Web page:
[5] "ENSG00000189221"

Don't get hung up on how I got that - it's just a vector of gene names. The rest of this is homework for you, to go through and figure out what I am doing.

> z <- lapply(topGenes, function(x) plotCounts(dds, x, c("dex", "cell"),returnData = TRUE))
> z
[[1]]
                count   dex    cell
SRR1039508   61.06772 untrt  N61311
SRR1039509 2276.86214   trt  N61311
SRR1039512   84.43486 untrt N052611
SRR1039513 1749.61320   trt N052611
SRR1039516   85.41333 untrt N080611
SRR1039517 1375.73220   trt N080611
SRR1039520   86.29695 untrt N061011
SRR1039521 2264.09778   trt N061011

[[2]]
                count   dex    cell
SRR1039508   78.65189 untrt  N61311
SRR1039509  816.19643   trt  N61311
SRR1039512  125.13055 untrt N052611
SRR1039513 1225.77469   trt N052611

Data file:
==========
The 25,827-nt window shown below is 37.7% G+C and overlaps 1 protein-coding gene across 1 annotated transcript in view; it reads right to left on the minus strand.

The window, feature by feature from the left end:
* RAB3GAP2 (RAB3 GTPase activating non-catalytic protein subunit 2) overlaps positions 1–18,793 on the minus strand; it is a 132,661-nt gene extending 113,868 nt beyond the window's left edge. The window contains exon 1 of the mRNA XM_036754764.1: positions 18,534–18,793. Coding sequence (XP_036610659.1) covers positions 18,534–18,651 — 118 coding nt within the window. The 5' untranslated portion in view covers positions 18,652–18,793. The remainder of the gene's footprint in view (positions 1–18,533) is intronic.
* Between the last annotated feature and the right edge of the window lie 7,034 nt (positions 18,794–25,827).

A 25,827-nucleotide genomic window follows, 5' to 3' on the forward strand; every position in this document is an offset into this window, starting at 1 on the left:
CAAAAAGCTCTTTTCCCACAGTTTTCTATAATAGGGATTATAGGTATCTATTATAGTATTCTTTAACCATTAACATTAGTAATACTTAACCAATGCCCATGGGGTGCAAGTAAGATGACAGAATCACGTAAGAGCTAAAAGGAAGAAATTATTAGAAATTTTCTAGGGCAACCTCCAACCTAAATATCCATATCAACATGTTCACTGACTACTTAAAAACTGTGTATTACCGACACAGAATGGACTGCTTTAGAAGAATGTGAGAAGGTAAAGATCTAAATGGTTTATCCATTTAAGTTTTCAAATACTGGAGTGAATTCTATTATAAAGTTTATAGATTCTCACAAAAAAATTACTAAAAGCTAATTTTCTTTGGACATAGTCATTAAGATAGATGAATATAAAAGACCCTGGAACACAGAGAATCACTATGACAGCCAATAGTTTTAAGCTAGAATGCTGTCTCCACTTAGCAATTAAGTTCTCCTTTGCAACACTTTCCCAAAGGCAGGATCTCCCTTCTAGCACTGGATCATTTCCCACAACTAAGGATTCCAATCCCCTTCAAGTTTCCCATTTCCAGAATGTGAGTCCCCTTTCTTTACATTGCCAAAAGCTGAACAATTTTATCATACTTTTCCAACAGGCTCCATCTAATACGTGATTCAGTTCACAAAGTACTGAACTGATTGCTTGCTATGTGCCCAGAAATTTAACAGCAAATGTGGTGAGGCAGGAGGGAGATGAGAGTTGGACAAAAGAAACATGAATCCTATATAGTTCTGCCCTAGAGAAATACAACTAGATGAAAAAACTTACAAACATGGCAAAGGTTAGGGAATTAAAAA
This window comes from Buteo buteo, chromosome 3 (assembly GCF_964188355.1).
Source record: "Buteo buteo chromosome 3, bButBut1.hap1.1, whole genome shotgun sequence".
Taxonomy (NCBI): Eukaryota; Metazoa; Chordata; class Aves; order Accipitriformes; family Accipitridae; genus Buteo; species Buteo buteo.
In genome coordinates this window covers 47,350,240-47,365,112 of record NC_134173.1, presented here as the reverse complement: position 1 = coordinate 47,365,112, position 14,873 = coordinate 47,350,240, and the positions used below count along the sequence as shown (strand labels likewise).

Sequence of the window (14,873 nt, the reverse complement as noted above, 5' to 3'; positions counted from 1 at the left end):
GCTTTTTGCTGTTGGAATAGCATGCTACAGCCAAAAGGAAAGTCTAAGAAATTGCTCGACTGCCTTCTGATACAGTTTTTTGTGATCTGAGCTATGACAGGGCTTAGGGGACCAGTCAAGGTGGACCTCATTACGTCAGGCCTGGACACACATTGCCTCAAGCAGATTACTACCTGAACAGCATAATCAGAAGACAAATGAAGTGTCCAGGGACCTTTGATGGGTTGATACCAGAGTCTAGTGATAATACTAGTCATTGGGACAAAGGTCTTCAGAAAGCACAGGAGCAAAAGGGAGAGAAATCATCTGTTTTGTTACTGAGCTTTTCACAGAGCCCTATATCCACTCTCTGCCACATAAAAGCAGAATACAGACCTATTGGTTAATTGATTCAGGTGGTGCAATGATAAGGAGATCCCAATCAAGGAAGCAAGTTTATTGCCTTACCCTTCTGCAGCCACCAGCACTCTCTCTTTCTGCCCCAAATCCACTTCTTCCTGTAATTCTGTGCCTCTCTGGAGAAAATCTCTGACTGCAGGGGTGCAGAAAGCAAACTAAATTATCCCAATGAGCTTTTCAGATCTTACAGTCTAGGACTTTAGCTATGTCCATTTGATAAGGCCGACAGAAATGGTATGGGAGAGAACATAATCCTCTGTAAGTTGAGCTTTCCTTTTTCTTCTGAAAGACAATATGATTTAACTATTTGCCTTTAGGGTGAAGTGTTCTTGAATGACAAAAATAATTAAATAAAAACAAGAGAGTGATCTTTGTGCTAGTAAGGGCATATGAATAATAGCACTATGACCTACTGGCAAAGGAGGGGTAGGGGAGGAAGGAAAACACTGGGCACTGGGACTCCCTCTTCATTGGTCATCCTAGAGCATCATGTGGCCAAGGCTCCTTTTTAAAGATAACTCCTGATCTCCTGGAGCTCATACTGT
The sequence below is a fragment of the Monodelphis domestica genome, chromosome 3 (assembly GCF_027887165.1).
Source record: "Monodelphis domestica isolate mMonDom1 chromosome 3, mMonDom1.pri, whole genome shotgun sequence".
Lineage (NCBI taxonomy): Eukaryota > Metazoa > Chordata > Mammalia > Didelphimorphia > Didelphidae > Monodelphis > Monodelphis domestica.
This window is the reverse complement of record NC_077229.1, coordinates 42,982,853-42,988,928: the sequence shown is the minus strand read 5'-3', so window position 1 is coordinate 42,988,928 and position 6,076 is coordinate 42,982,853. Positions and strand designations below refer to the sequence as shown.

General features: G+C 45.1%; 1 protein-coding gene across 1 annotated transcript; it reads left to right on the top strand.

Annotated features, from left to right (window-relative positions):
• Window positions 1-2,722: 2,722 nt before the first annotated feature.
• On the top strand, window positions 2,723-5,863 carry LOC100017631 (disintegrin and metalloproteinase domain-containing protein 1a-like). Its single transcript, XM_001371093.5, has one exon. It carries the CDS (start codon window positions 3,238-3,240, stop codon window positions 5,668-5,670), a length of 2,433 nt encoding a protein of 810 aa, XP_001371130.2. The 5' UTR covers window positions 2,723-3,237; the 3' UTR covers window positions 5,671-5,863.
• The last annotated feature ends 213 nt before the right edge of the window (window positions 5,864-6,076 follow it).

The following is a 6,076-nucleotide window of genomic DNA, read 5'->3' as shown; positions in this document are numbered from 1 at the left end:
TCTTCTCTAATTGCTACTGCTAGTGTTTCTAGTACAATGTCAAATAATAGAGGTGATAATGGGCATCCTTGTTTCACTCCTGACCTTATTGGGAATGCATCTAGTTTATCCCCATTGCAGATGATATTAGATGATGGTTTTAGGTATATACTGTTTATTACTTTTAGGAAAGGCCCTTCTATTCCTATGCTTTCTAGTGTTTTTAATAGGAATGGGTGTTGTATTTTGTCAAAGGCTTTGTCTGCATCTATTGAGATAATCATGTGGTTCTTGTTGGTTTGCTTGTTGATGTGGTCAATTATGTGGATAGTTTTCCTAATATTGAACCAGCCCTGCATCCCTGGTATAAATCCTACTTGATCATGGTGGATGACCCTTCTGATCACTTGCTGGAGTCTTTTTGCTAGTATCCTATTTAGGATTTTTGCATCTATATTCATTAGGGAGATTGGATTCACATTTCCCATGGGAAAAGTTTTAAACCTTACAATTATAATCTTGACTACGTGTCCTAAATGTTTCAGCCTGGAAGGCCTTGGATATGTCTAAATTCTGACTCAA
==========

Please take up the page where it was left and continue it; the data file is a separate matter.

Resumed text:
SRR1039516   58.24107 untrt N080611
SRR1039517  511.56602   trt N080611
SRR1039520  104.75958 untrt N061011
SRR1039521 1044.42302   trt N061011

[[3]]
               count   dex    cell
SRR1039508  1594.799 untrt  N61311
SRR1039509 19110.783   trt  N61311
SRR1039512  1779.241 untrt N052611
SRR1039513 29392.168   trt N052611
SRR1039516  1357.415 untrt N080611
SRR1039517 12649.920   trt N080611
SRR1039520  1828.301 untrt N061011
SRR1039521 33918.469   trt N061011

[[4]]
               count   dex    cell
SRR1039508  650.1376 untrt  N61311
SRR1039509 5602.1363   trt  N61311
SRR1039512 1028.9140 untrt N052611
SRR1039513 6777.5675   trt N052611
SRR1039516  693.3928 untrt N080611
SRR1039517 4526.4721   trt N080611
SRR1039520  755.2959 untrt N061011
SRR1039521 7242.3189   trt N061011

[[5]]
               count   dex    cell
SRR1039508  431.3123 untrt  N61311
SRR1039509 4137.0071   trt  N61311
SRR1039512  488.0004 untrt N052611
SRR1039513 4626.9940   trt N052611
SRR1039516  554.9841 untrt N080611
SRR1039517 4563.6405   trt N080611
SRR1039520  247.0305 untrt N061011
SRR1039521 3689.1692   trt N061011